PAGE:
Outrageous costumes and hand-scrawled lyrics are among hundreds of items going on show in a major London retrospective tracing David Bowie’s relentless self-reinventions over five decades.
Charting the British singer’s rise to fame and his reincarnations as Ziggy Stardust and other outlandish alter egos, the “David Bowie Is” exhibition has become the fastest-selling show in the Victoria and Albert Museum’s history ahead of its launch on Saturday.
The prestigious art and design museum was given unprecedented access to the 66-year-old singer’s personal archives for the show, which includes everything from baby photographs to painstaking sketches of designs for his own costumes.
“David Bowie is a true icon, more relevant to popular culture now than ever,” said the V&A’s director Martin Roth.
“His radical innovations across music, theatre, fashion and style still resound today in design and visual culture and he continues to inspire artists and designers throughout the world.”
Born David Robert Jones to modest parents, Bowie grew up in the bomb-scarred south London neighbourhood of Brixton after World War II.
The exhibition explores his early life and first forays into music with bands The Kon-rads and The King Bees — with his designs for the fledgling groups’ costumes and stage sets revealing that even at this early stage, he had an instinctive grasp of the power of image.
Hits including “Space Oddity”, “Starman” and “Heroes” follow visitors around the vast exhibition, while the costumes on display include the multi-coloured jumpsuit in which he burst onto the stage in 1972 as the gender-bending, other-worldly Ziggy Stardust.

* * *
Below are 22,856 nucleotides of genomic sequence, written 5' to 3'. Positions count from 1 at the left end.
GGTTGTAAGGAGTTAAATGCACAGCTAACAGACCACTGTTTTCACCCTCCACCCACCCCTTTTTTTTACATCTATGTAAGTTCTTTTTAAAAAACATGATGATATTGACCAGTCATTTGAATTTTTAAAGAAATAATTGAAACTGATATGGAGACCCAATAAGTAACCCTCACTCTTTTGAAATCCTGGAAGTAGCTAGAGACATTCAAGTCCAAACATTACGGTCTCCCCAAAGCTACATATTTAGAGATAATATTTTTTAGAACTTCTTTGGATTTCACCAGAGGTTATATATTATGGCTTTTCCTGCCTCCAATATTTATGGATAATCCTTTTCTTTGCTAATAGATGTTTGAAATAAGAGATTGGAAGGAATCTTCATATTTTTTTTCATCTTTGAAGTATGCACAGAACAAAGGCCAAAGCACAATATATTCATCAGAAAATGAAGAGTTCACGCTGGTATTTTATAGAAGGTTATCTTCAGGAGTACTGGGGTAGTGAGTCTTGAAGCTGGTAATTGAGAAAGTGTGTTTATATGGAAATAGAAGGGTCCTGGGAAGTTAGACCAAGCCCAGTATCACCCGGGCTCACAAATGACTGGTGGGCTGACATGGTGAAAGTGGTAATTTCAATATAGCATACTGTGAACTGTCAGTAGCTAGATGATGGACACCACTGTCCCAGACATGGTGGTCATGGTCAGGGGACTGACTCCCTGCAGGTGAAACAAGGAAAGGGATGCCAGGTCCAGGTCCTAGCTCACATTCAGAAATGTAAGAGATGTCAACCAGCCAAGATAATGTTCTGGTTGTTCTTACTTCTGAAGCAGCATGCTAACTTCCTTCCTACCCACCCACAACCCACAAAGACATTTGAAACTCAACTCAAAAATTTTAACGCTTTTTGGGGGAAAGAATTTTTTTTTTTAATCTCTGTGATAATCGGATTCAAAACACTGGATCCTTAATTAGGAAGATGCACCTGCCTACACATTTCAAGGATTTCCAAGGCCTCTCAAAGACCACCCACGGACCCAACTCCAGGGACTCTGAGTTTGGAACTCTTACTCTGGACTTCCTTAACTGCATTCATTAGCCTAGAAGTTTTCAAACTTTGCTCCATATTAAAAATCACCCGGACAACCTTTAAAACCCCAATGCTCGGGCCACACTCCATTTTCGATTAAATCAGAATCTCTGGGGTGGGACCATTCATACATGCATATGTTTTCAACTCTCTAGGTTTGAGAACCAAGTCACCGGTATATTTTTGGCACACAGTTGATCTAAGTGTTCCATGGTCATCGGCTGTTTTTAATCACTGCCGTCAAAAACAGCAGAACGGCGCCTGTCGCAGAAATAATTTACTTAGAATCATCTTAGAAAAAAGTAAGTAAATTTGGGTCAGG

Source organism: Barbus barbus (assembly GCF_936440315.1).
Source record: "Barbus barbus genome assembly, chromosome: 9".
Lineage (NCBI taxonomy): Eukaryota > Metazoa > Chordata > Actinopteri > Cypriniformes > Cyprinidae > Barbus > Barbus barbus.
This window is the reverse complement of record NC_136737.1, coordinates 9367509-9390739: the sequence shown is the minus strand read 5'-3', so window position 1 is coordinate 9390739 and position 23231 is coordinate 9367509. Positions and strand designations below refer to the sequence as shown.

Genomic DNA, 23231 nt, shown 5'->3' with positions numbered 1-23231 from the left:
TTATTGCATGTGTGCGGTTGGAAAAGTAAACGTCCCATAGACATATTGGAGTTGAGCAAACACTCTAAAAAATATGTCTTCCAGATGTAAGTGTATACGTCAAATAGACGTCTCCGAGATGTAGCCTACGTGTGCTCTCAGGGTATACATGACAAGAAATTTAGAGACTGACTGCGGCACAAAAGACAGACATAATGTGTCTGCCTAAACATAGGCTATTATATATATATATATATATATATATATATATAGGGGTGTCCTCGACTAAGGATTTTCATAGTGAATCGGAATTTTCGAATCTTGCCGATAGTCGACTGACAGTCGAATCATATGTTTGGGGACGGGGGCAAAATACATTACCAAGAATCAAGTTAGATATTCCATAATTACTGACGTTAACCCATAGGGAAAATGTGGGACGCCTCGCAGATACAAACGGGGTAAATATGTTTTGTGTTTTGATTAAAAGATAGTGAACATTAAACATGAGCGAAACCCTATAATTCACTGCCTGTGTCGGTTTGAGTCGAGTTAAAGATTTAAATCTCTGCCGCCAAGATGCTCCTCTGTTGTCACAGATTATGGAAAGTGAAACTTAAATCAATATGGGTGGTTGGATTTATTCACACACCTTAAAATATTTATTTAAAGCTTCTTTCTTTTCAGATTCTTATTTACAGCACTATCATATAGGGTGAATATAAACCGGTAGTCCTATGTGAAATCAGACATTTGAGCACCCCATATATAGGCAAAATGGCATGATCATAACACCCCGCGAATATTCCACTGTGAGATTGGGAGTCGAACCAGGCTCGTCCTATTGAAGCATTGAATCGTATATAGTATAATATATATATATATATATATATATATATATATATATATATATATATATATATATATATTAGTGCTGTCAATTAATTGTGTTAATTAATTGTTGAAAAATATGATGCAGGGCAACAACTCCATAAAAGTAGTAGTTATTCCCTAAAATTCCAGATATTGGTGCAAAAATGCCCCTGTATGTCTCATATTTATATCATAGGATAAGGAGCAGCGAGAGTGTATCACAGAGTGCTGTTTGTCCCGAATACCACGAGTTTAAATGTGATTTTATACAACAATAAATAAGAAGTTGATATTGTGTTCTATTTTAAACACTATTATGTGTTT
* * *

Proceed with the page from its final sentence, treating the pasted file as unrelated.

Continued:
The retrospective casts light on Bowie’s almost obsessive attention to his image, taking charge not just of his ever-changing sound, but almost every element of performance and presentation from lighting to set design.
Some costumes appear alongside Bowie’s original sketches — including a massive tubular outfit worn on a US television show in 1979. “Access into and out of to be easy,” says a note on the felt-tip drawing.
“You can’t get more multi-disciplinary than David Bowie,” said Geoffrey Marsh, one of the show’s curators.
“He’s a musician, he’s a songwriter, but he’s also fascinated with graphic design, costume design.”
Huge projections of Bowie’s live performances cover the walls in one room, while another explores the influential years he spent in Berlin in the late 1970s, recovering from drug addiction and creating his stylish Thin White Duke persona.
In a show focused on Bowie’s enduring cultural influence, there are few reminders that he is still recording.
But a bizarre puppet from the video for “Where We Are Now” — the single with which he broke a decade-long musical silence on his 66th birthday in January — makes an appearance, and visitors can listen to strains of his new album “The Next Day”.
The album rocketed to the top of the British charts this week — a sign that retirement may be some way off.